Yesterday the Queensland Government announced agreements between publicly owned Powerlink and Economic Development Queensland and Dr Andrew ‘Twiggy’ Forrest’s Fortescue Future Industries (FFI) to connect sites at Gibson Island in Brisbane and Aldoga near Gladstone to Powerlink’s transmission network to allow renewable electricity to power proposed hydrogen projects.
“FFI are seeking to build a facility at Gibson Island to produce around 50,000 tonnes of renewable hydrogen per year. Connection to the transmission network is vital to allow green energy to power this facility,” said Deputy Premier and Minister for State Development Steven Miles (pictured left). “Queensland’s constantly growing fleet of renewable power stations will provide the energy to produce green hydrogen ready for export to overseas markets like Japan and South Korea. By working with Powerlink, FFI will receive a streamlined service across their Queensland connection developments, which could be up and running as soon as 2023.”
As part of the agreements Powerlink will construct a new 275kV switchyard at its existing Brisbane substation (in Murarrie) and two 275kV feeders to Gibson Island to support the Gibson Island facility.
“Powerlink, Queensland’s publicly-owned transmission network will play an integral role in decarbonising our economy,” explained Cameron Dick, Treasurer and Minister for Trade and Investment (pictured right). “This agreement will help establish Queensland as one of the world’s leading green energy hubs for hydrogen production, and for jobs in more energy-intensive industries supported by that renewable power.”
Energy, Renewables and Hydrogen Minister Mick de Brenni explained how the Queensland Government was investing in building new transmission to help secure jobs in Queensland…
“By establishing Renewable Energy Zones across the state, the Queensland Government will enable a new market for thousands of megawatts of new renewable energy,” he said. “Powerlink’s transmission network will then deliver this clean energy to places like Gibson Island and Gladstone where it will be converted in to green hydrogen and green ammonia. Growing Queensland’s green hydrogen industry means new jobs and global decarbonisation solutions for our trading partners.”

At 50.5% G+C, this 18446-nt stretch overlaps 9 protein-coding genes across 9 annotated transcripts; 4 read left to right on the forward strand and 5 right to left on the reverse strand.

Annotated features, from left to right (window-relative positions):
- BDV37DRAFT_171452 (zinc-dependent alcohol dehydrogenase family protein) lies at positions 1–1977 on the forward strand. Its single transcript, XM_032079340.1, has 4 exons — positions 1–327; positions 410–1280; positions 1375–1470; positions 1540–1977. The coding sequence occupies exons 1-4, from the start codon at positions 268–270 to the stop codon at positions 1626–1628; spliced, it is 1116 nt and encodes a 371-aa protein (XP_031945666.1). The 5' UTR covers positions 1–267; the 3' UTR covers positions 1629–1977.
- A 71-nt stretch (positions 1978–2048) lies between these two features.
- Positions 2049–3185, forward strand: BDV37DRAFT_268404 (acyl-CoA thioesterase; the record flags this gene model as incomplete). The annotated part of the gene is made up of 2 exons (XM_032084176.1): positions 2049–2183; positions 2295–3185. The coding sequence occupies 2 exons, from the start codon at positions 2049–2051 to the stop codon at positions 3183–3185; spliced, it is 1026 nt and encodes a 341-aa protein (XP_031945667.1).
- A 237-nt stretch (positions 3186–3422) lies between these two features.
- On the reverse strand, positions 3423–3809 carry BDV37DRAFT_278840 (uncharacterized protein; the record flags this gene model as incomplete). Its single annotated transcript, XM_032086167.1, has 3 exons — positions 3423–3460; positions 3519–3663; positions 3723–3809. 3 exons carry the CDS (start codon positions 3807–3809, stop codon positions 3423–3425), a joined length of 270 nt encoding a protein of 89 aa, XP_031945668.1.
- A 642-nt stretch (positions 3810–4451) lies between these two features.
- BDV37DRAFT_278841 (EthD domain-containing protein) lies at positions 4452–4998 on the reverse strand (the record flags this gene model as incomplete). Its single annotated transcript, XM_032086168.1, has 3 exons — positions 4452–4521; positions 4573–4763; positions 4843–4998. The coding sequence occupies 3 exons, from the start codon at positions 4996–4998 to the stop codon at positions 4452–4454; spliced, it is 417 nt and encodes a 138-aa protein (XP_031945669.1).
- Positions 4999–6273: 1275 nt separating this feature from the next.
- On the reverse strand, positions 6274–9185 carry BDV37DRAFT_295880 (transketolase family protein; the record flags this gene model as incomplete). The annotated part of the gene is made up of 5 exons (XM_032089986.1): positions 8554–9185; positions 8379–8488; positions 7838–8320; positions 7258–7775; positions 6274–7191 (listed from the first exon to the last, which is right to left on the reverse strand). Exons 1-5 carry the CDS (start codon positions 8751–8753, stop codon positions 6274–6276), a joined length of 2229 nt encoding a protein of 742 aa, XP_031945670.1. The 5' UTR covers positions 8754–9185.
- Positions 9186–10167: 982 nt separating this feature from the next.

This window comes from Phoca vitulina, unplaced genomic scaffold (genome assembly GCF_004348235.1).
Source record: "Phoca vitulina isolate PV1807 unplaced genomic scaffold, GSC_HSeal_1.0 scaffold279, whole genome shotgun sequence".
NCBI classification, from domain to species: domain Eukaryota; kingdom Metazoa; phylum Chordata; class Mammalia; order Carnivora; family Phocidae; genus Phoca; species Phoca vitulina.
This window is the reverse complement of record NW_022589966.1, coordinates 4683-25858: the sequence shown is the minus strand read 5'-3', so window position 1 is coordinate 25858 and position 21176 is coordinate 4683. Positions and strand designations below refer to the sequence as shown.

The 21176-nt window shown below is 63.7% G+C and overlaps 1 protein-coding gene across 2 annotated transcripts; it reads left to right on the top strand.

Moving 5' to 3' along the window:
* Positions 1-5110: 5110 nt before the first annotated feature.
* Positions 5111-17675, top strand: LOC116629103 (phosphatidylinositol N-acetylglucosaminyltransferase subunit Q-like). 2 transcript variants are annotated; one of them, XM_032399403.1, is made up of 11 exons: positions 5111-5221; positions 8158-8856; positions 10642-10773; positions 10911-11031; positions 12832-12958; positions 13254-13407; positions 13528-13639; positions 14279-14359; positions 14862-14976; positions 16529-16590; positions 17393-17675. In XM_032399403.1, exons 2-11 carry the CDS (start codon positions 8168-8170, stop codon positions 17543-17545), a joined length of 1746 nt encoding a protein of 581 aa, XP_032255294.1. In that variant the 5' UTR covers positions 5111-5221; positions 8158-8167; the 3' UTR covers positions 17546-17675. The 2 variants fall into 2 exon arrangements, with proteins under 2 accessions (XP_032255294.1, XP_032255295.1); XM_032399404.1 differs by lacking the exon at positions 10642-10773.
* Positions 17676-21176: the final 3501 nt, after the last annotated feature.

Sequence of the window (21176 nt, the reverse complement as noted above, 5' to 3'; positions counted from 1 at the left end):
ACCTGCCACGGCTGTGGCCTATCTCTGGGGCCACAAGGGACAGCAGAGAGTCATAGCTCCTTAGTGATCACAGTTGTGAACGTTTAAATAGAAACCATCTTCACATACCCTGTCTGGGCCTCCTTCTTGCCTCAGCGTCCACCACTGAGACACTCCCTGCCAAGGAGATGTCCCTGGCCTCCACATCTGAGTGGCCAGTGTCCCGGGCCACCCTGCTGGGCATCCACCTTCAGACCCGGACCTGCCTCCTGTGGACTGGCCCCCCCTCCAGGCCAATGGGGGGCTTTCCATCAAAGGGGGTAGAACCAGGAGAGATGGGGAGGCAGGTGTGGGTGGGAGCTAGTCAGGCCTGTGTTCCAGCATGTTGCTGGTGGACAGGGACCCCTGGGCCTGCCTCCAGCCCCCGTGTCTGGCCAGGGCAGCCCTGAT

“We look forward to working with Powerlink to use the grid to deliver green power to our projects, enabling us to move quickly and supporting the entry of more renewables and decarbonisation of the electricity network,” said Fortescue Future Industries Founder and Chair Dr Andrew Forrest. “FFI’s goal is to turn Queensland into the global green energy heartland and to help create jobs now and into the future.”
Powerlink Chief Executive Paul Simshauser (pictured below) said connecting renewable energy to emerging loads like hydrogen production showed the important role of the transmission network in delivering Queenslanders a world class energy future.
“Not only will Powerlink’s network supply more renewable energy to five million Queenslanders, it will also drive economic development across the state by powering new industries such as hydrogen,” Mr Simshauser said. “These agreements marks the beginning of what I hope will be a long relationship between FFI, EDQ and Powerlink.”
Green hydrogen is the most sustainable and climate-friendly way of producing hydrogen – Green hydrogen is produced through a water electrolysis process by employing renewable electricity. The reason it is called green is that there is no CO2 emission during the production process. Water electrolysis is a process which uses electricity to decompose water into hydrogen gas and oxygen.